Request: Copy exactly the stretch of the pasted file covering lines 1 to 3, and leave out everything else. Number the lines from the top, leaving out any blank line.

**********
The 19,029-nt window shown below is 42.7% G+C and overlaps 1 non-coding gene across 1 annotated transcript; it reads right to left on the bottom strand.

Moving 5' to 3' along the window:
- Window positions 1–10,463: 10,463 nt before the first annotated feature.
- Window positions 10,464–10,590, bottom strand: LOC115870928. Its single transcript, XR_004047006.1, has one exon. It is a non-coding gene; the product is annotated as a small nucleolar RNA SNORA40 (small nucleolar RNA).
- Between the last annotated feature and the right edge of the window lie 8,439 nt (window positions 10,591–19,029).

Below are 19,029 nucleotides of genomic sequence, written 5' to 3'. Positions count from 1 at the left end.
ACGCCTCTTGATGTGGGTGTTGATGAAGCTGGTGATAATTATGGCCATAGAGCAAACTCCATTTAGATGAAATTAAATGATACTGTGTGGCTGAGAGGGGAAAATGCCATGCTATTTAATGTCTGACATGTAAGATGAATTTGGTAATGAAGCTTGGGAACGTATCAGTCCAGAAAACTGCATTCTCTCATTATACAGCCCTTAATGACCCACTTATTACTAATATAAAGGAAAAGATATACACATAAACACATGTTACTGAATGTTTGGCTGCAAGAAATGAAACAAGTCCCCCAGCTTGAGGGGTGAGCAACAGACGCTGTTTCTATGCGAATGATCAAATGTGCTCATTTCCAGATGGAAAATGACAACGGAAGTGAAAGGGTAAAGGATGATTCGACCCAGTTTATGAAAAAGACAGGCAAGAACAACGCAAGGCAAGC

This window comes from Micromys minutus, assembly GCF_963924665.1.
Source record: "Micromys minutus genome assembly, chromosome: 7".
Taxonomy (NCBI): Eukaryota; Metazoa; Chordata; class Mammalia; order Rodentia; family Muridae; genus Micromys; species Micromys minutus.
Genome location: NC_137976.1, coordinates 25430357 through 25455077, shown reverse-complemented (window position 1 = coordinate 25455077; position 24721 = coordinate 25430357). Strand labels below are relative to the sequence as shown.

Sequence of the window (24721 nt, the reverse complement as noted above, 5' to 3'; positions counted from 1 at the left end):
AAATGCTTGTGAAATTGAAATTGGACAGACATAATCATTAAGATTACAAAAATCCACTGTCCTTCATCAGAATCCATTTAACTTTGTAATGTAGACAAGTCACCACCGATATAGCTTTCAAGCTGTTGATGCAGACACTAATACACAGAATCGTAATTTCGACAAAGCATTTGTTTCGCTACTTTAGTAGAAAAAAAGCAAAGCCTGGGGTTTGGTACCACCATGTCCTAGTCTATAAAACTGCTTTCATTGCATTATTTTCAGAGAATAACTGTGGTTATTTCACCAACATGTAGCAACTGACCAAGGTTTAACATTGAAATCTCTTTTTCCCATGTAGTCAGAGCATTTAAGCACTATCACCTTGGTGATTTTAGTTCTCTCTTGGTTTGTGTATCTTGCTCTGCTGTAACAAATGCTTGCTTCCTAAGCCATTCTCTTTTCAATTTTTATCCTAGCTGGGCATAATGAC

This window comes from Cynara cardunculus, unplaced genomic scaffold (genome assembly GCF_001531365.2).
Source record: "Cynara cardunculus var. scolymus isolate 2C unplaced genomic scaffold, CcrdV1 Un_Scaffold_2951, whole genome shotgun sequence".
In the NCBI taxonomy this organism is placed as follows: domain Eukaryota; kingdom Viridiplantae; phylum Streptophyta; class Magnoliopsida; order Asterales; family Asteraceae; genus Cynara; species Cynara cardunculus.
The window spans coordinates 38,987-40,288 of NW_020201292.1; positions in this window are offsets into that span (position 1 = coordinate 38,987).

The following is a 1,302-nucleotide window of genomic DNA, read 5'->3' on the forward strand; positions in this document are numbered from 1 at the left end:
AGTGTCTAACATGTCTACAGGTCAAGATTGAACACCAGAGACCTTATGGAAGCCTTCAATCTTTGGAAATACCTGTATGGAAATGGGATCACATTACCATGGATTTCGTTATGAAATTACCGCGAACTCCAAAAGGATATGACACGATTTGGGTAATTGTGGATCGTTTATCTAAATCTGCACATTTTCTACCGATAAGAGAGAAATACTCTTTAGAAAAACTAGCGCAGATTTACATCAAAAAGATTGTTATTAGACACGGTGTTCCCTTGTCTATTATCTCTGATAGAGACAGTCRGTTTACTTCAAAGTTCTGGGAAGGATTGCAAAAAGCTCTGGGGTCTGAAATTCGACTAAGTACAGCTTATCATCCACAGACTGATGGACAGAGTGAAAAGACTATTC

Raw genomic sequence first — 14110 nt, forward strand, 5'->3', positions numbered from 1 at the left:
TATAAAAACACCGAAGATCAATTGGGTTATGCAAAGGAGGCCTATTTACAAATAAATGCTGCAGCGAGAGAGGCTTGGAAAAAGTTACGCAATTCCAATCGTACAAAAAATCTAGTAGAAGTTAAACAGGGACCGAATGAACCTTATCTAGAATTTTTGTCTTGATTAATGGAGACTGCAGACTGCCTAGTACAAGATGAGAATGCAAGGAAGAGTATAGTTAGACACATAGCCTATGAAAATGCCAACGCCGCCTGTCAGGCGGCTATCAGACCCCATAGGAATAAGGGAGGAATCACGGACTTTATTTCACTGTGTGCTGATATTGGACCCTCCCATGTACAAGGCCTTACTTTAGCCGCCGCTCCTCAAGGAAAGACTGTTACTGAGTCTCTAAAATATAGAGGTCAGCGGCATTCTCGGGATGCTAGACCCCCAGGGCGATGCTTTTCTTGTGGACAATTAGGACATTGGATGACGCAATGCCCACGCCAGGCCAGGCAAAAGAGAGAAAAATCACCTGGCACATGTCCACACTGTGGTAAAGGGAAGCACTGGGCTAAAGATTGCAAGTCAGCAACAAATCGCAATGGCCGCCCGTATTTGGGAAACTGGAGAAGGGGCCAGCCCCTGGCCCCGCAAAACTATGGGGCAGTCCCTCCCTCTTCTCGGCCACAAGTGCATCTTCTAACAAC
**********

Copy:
The 19,029-nt window shown below is 42.7% G+C and overlaps 1 non-coding gene across 1 annotated transcript; it reads right to left on the bottom strand.

Moving 5' to 3' along the window:
- Window positions 1–10,463: 10,463 nt before the first annotated feature.